Note: The country-specific domain extensions .uk (United Kingdom), .ca (Canada) and .au(Australia) are typically considered to be just as safe and reliable as the most trusted extensions listed above.
How to evaluate a link on a website
1 – Does the link “fit in” with the content or theme of the page or does it appear to be completely out of context?
For example, let’s say you’re reading an article about diabetes. A link to an article about a related ailment on a different website is probably legit whereas a link to a site hawking discount travel vouchers almost certainly isn’t.
2 – Does the URL of the link “match” the site that you’re expecting to go to if you click the link?
For example, if a link’s anchor text or the text surrounding it indicates that you’ll be taken to a Wikipedia page but the URL is actually for a page on a totally different site, you’re probably looking at a fraudulent link.
Note: You can view the actual URL of a link by hovering your mouse pointer over the link and looking at the bottom of the browser window. The actual landing page URL of the link should appear at the bottom of the window as soon as your mouse pointer is placed over the link.
How to get a second (and even third) opinion about websites you are unsure of
If the checks mentioned above leave you uncertain about the the legitimacy or trustworthiness of a site that you’re interested in visiting, there are a couple of third-party “scam-checking” tools that can help you decide whether you should take a chance and click the link:
1 – Get a free Google Transparency Report for the site. Just type the site’s domain name (i.e. example.com) into the search box and press the blue Search button. Google will evaluate the website and give you it’s opinion about it’s trustworthiness.
2 – Type the site’s domain name into the search box at ScamAdvisor and you’ll receive their “trust rating” for the site along with a bunch of other information you can use to make your own evaluation of the site’s trustworthiness.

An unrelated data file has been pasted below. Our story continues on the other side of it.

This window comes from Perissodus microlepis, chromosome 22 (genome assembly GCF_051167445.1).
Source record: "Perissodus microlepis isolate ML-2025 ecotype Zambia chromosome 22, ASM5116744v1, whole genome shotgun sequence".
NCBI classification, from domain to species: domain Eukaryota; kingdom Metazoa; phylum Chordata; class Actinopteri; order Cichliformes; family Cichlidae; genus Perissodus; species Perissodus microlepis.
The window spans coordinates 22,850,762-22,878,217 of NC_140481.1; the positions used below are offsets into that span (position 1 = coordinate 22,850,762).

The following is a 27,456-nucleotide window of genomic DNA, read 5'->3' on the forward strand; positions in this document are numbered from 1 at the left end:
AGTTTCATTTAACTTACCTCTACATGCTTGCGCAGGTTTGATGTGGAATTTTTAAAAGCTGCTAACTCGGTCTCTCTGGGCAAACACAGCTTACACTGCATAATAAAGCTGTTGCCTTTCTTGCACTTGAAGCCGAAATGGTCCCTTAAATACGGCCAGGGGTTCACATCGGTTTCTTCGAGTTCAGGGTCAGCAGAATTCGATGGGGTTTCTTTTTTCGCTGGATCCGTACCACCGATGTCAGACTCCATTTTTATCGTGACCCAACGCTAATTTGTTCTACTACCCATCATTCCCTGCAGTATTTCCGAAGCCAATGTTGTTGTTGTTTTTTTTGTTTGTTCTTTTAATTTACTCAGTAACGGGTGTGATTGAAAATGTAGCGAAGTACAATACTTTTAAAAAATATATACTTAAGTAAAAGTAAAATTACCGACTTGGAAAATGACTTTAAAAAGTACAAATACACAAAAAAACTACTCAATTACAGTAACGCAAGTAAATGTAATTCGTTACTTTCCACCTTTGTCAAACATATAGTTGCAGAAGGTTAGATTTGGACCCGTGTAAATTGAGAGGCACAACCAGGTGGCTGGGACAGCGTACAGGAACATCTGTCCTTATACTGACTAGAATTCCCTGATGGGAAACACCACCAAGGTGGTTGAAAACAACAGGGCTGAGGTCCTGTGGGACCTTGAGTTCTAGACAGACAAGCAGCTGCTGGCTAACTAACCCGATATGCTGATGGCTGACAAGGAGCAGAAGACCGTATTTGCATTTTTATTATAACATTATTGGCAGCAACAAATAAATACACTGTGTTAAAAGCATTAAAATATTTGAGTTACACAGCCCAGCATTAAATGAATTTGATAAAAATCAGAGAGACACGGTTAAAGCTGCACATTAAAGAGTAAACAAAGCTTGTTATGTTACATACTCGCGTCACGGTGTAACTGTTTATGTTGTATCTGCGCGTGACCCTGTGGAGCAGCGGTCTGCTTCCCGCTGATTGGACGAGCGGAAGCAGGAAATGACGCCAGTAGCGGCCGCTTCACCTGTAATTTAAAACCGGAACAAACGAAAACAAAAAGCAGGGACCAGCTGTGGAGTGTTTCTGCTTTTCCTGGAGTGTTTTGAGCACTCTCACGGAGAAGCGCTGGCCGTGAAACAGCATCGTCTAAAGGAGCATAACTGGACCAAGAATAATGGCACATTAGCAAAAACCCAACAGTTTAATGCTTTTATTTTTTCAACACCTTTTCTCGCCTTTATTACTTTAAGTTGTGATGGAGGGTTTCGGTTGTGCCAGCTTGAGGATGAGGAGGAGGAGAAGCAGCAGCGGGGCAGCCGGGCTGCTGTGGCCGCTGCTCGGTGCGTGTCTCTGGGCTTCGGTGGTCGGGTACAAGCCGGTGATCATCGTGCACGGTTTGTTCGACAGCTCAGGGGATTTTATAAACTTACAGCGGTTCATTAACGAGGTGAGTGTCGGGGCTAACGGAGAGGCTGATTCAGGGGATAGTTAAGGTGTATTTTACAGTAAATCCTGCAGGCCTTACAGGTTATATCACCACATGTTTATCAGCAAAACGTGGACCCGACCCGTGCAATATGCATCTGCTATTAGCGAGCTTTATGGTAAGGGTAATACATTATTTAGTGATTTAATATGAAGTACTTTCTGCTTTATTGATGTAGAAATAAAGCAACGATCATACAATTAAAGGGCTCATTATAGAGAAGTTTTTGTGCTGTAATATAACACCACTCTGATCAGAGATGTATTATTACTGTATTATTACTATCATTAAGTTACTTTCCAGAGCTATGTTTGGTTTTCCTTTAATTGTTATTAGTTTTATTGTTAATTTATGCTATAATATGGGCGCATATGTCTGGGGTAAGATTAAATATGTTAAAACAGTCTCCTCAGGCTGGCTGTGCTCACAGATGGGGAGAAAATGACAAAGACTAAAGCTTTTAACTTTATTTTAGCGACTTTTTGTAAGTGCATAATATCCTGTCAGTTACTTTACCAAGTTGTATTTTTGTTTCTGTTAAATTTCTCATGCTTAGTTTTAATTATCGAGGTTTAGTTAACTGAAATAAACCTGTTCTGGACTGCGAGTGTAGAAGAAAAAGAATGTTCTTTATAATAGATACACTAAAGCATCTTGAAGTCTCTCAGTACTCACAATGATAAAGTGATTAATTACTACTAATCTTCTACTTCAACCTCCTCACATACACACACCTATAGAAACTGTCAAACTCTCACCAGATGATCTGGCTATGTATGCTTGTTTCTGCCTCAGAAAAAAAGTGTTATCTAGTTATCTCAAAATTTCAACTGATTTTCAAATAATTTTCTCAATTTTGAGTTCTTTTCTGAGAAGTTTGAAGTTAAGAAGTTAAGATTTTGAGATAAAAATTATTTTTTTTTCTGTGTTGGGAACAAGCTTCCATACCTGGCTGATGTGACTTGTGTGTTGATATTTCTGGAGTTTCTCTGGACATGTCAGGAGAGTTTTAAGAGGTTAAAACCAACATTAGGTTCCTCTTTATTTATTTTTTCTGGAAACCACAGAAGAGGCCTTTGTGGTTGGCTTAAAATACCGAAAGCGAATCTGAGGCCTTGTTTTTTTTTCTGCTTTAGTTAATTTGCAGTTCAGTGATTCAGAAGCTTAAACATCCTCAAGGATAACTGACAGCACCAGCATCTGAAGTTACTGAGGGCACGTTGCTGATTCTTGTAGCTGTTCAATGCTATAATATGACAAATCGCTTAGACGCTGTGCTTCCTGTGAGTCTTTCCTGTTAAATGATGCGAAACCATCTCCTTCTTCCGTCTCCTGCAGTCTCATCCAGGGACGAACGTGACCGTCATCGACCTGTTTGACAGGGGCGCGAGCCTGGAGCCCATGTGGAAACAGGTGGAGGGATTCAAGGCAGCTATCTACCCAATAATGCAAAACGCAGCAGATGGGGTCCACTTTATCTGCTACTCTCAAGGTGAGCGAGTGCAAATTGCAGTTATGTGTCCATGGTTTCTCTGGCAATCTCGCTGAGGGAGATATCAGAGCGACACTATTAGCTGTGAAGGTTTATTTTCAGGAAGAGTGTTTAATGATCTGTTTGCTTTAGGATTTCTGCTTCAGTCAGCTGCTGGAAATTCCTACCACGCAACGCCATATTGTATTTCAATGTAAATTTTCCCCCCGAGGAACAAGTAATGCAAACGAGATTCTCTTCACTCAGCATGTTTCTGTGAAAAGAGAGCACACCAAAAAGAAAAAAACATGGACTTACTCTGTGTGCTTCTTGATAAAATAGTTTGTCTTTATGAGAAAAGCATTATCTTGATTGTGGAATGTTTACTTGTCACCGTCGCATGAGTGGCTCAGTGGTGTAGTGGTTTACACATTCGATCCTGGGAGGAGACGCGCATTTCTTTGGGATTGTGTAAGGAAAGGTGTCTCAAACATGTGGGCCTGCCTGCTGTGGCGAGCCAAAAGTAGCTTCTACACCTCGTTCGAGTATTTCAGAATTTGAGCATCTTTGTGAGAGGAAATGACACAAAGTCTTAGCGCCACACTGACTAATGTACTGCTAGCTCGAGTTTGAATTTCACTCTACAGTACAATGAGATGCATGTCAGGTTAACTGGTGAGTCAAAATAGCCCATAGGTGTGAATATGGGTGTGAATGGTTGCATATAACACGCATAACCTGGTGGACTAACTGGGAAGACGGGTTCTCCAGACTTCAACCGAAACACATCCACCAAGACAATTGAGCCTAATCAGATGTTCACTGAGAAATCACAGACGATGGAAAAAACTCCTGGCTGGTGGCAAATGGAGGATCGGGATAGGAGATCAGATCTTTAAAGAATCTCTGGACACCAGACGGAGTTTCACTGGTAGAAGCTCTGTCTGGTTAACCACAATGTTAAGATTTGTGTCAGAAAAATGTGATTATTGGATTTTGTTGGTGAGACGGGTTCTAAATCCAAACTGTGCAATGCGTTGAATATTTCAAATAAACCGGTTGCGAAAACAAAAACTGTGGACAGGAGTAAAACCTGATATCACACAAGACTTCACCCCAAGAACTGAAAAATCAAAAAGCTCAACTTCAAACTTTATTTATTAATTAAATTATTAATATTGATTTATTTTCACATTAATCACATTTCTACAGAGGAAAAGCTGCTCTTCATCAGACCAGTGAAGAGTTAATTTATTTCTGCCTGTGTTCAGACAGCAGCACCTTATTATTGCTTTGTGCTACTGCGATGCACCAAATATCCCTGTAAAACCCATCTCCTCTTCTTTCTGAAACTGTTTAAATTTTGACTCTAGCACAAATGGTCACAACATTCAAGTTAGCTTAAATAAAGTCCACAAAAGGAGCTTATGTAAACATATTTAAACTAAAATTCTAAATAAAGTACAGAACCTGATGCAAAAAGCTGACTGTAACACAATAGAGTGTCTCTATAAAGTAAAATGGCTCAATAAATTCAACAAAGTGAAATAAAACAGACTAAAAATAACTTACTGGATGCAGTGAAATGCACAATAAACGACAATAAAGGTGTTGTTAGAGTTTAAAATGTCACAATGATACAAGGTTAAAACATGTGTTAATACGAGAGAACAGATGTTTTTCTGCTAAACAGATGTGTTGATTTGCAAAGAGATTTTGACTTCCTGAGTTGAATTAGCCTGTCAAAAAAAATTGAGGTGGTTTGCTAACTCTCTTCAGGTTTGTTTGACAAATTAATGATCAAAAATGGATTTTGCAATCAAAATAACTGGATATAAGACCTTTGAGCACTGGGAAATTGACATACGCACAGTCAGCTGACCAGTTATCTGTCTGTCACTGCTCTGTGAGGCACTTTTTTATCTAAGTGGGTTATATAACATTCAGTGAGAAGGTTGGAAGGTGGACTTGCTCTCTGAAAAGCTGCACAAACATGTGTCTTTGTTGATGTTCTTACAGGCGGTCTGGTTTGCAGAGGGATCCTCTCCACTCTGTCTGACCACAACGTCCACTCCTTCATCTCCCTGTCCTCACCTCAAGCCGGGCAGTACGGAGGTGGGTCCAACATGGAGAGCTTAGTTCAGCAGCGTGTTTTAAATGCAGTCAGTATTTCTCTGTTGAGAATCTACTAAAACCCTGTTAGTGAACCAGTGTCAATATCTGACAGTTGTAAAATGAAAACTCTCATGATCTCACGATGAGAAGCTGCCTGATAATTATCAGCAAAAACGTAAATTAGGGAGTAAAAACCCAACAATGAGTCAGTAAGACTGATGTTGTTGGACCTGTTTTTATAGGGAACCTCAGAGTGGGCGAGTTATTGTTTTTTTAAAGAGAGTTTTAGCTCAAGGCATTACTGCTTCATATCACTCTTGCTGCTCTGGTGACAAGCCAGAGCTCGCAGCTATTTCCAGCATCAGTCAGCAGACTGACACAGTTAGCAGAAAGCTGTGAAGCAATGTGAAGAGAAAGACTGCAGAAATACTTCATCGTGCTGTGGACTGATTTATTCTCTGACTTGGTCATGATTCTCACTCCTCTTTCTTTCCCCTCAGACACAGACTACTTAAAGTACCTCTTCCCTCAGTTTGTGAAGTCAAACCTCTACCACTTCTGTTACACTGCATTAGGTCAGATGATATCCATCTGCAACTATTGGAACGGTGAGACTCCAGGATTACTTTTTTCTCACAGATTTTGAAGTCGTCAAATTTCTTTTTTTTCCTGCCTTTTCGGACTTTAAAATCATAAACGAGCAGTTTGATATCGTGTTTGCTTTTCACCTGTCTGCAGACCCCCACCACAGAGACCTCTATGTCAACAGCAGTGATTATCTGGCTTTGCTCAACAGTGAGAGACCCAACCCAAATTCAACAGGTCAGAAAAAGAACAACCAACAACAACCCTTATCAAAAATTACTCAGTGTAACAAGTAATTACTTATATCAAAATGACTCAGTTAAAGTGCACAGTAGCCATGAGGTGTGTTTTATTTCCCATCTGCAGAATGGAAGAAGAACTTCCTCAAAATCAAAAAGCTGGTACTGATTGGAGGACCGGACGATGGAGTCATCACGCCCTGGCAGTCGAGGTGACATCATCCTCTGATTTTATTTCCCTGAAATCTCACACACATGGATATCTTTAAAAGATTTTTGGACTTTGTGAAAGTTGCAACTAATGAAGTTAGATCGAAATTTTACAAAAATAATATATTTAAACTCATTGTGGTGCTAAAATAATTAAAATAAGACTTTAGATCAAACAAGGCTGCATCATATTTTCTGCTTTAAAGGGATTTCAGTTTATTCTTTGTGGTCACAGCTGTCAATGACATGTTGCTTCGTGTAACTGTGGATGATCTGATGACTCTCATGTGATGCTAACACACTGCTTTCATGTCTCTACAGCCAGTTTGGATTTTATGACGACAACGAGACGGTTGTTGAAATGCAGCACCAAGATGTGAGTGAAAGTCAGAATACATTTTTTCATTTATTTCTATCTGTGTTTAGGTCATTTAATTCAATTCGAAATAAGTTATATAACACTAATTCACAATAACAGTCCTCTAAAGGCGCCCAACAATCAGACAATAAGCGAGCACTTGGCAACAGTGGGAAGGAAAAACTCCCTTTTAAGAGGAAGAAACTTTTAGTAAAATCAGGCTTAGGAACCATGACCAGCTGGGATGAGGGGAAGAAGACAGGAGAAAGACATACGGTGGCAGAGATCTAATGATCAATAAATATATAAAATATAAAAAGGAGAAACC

How to evaluate a website that you’re already viewing
The tips mentioned above can help you identify many fraudulent websites before you even click the link to visit them, but unfortunately that isn’t always the case. There will indeed be times when you click a legitimate-looking link that takes you to a bad site.
These tips will help you identify a fraudulent or untrustworthy website by its content:
1 – Is the content of the page pretty close to what you expected to find before you clicked the link?
For example, if you clicked a link expecting to be taken to a page filled with tips for photographing wildlife but the actual article itself is a camera review, you have probably been duped.
2 – Is the article littered with misspelled words and poor grammar?
Unlike titles and headlines, long articles often contain a misspelled word or two and an occasional grammatical error, even if the article itself is legitimate.
However, if every other sentence has a misspelled word or reads like it was written by a first-grader, you should probably click the “Back button” and find a more reliable source for your information.
3 – Does the page contain an excessive number of ads or content of an “adult” nature?
If you find yourself on a page that has a dozen ads surrounding one or two short paragraphs of content or material of an adult nature, you’re probably on a website that was created to make the owner a quick buck, not to serve as a credible source of useful information.